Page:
The role of osteopontin in breast cancer: clinical and experimental studies

J Mammary Gland Biol Neoplasia. 2001 Oct;6(4):419-29. doi: 10.1023/a:1014734930781.

Abstract

Osteopontin (OPN) is a secreted, integrin-binding protein which has been implicated in cancer, as well as other pathologies and some aspects of normal development. Here we focus on the role of OPN in breast cancer. We describe studies that have shown that OPN plays a role in normal mammary gland development as well as in progression of breast cancer. We also summarize studies that have shown that OPN can play a functional role in malignancy of breast cancer. At least some of these effects are mediated by specific cell surface integrins (alpha(v)beta3 vs. alpha(v)beta1 and alpha(v)beta5) and lead to increased cell migration, activation of growth factor/receptor pathways (e.g. HGF and EGF), and increased proteolytic enzyme activity (e.g. uPA). We also summarize clinical studies that show that OPN levels in tumors and blood are elevated in women with metastatic breast cancer and may offer promise as prognostic markers in breast cancer.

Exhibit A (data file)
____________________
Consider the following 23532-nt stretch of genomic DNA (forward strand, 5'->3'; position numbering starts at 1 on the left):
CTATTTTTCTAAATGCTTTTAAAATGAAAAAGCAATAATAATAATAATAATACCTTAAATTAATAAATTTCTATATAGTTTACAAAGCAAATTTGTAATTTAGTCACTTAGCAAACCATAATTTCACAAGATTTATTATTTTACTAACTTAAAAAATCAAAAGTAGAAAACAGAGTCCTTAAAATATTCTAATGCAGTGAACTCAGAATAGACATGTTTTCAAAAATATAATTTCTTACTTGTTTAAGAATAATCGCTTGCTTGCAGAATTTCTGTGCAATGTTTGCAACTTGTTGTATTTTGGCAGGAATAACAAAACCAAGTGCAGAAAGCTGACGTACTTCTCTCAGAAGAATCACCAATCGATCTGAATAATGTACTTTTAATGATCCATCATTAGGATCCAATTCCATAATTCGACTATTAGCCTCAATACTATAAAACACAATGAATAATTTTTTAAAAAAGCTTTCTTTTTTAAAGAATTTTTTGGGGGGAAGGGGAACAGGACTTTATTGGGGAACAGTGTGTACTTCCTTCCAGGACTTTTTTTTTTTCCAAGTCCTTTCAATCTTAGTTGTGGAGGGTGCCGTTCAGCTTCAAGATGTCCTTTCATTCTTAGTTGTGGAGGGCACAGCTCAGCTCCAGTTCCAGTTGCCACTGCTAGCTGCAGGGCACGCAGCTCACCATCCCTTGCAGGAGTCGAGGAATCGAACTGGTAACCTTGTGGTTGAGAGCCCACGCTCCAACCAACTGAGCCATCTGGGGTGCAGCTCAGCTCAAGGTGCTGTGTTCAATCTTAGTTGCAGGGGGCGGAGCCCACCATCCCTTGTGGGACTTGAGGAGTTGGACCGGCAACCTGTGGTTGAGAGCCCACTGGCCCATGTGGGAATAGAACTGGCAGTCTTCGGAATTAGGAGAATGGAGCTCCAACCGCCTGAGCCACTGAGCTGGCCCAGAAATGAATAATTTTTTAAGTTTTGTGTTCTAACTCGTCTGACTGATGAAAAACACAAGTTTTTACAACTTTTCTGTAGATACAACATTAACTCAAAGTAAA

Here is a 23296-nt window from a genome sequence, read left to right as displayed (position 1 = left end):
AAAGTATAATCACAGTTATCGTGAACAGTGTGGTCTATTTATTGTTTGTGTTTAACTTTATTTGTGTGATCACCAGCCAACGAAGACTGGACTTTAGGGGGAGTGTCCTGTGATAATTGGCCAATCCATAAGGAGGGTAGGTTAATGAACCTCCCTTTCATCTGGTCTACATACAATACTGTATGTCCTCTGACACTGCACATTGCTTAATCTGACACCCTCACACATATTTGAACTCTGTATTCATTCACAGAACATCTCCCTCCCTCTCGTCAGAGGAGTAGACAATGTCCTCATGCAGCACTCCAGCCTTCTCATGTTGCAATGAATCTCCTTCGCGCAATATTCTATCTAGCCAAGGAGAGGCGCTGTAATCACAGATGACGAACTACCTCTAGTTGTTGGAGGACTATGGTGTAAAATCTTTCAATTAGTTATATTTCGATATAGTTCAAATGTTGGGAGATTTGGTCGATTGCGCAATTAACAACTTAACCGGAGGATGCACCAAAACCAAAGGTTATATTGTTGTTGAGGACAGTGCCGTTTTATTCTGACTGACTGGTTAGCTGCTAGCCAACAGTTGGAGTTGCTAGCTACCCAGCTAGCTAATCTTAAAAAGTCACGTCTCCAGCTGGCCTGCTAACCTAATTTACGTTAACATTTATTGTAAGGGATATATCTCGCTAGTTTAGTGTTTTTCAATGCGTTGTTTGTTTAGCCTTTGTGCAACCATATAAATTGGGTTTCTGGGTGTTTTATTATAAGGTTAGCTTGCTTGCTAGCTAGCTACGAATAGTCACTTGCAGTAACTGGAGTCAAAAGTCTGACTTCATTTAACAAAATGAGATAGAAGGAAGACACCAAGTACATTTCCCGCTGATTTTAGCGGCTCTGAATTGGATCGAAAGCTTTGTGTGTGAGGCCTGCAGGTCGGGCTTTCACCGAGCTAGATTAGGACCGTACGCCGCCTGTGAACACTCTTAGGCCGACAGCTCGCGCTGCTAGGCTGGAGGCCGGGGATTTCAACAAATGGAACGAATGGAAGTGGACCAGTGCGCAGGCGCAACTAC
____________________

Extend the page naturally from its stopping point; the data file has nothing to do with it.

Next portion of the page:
Publication types

  • Research Support, Non-U.S. Gov't
  • Research Support, U.S. Gov't, Non-P.H.S.
  • Review

MeSH terms

  • Animals
  • Breast / growth & development
  • Breast / metabolism
  • Breast Neoplasms / metabolism*
  • Disease Progression
  • Female
  • Humans
  • Osteopontin
  • Sialoglycoproteins / physiology*

Substances

  • SPP1 protein, human
  • Sialoglycoproteins
  • Osteopontin